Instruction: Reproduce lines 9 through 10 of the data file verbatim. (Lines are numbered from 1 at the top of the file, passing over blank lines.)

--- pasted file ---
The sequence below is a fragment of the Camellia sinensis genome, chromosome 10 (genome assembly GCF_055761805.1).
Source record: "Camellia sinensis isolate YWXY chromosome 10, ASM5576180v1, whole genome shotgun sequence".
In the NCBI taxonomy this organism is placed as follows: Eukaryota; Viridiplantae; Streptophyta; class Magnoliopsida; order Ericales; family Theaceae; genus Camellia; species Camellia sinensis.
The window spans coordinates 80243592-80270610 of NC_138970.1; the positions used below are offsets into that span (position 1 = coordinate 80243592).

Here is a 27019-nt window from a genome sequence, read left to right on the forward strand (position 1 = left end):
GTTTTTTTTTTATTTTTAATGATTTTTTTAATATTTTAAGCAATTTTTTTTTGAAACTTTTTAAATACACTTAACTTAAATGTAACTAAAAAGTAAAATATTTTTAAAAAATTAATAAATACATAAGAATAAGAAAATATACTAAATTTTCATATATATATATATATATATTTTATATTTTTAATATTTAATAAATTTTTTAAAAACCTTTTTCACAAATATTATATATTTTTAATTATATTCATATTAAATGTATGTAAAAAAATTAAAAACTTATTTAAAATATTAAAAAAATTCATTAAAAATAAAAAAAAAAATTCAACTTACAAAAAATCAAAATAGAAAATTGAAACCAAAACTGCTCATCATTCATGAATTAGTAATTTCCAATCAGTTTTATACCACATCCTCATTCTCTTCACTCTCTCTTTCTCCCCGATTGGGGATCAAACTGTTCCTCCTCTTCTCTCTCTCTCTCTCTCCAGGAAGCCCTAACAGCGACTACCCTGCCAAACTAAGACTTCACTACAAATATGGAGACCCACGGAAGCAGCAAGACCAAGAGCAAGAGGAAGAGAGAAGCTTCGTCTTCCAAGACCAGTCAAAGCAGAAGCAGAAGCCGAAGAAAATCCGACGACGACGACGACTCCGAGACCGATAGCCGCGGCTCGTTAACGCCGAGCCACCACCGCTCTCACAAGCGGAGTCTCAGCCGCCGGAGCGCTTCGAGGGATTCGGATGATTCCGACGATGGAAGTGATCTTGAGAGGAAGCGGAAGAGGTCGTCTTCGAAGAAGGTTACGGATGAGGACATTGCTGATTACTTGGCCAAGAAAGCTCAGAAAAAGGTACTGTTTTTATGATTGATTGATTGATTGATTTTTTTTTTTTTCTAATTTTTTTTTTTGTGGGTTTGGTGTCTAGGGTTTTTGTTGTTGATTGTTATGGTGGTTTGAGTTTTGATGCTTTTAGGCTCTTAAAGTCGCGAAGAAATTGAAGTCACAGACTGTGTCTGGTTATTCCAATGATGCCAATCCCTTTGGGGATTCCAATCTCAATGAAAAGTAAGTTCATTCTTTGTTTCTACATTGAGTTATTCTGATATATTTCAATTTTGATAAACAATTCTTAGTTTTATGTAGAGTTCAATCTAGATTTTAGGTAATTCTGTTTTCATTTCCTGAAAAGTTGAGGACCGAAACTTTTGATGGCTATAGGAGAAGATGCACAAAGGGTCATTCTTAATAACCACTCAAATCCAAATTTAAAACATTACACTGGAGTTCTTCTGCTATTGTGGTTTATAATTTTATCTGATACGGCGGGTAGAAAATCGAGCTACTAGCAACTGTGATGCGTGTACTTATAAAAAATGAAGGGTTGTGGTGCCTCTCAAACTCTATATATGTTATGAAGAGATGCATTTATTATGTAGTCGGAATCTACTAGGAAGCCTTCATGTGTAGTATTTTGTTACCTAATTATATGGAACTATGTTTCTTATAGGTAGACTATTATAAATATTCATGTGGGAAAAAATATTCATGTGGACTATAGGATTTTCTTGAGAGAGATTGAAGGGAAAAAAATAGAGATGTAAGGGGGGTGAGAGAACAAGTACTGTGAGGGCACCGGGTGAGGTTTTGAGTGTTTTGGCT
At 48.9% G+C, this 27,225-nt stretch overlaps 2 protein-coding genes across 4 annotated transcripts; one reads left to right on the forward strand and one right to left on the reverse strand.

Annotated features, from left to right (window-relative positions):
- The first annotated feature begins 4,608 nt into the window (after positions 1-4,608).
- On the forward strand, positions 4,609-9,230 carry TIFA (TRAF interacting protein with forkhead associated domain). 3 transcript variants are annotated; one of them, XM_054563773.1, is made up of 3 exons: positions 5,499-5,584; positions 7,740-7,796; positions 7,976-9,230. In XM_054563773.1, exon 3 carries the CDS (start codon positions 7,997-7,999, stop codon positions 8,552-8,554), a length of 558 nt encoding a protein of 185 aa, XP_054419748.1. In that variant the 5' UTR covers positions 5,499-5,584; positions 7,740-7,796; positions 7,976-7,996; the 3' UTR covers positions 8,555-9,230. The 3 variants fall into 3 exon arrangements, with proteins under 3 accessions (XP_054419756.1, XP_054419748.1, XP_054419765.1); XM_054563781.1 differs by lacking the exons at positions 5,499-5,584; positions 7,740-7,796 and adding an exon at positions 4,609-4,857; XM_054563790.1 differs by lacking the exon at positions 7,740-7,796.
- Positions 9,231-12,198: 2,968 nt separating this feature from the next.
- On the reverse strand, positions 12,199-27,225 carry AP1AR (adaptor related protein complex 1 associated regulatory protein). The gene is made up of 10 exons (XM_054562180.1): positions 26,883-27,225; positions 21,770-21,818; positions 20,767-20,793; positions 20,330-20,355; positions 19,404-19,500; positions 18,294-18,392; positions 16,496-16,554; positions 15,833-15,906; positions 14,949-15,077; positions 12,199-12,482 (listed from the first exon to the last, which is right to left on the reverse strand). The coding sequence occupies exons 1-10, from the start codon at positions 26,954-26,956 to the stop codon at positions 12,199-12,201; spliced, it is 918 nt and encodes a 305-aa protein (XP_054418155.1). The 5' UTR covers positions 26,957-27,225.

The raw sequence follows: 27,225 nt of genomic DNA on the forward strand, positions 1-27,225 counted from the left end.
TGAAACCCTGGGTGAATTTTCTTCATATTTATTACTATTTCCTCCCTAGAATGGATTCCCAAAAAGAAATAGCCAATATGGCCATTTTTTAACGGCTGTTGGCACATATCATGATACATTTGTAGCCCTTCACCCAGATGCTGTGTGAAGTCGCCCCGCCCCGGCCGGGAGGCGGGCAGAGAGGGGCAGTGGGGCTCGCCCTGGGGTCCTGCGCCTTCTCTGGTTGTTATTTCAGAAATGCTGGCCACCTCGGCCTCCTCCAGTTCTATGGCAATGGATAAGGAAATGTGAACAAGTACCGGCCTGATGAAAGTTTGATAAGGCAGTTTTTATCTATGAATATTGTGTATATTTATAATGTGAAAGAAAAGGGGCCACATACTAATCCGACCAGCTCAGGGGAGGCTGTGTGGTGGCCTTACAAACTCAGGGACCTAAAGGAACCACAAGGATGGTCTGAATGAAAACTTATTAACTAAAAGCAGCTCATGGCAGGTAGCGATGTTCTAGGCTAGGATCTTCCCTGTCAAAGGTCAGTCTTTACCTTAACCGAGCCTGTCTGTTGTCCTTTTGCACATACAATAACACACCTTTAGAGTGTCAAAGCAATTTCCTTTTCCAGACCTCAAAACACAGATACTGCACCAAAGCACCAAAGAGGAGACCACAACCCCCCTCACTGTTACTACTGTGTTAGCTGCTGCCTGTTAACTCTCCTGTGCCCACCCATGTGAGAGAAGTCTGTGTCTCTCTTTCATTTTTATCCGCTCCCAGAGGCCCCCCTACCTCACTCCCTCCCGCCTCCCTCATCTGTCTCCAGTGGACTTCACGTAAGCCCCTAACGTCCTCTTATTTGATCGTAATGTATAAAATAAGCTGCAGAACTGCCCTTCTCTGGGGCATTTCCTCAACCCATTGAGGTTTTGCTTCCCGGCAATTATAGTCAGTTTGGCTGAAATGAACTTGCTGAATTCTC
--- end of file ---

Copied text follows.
- The first annotated feature begins 4,608 nt into the window (after positions 1-4,608).
- On the forward strand, positions 4,609-9,230 carry TIFA (TRAF interacting protein with forkhead associated domain). 3 transcript variants are annotated; one of them, XM_054563773.1, is made up of 3 exons: positions 5,499-5,584; positions 7,740-7,796; positions 7,976-9,230. In XM_054563773.1, exon 3 carries the CDS (start codon positions 7,997-7,999, stop codon positions 8,552-8,554), a length of 558 nt encoding a protein of 185 aa, XP_054419748.1. In that variant the 5' UTR covers positions 5,499-5,584; positions 7,740-7,796; positions 7,976-7,996; the 3' UTR covers positions 8,555-9,230. The 3 variants fall into 3 exon arrangements, with proteins under 3 accessions (XP_054419756.1, XP_054419748.1, XP_054419765.1); XM_054563781.1 differs by lacking the exons at positions 5,499-5,584; positions 7,740-7,796 and adding an exon at positions 4,609-4,857; XM_054563790.1 differs by lacking the exon at positions 7,740-7,796.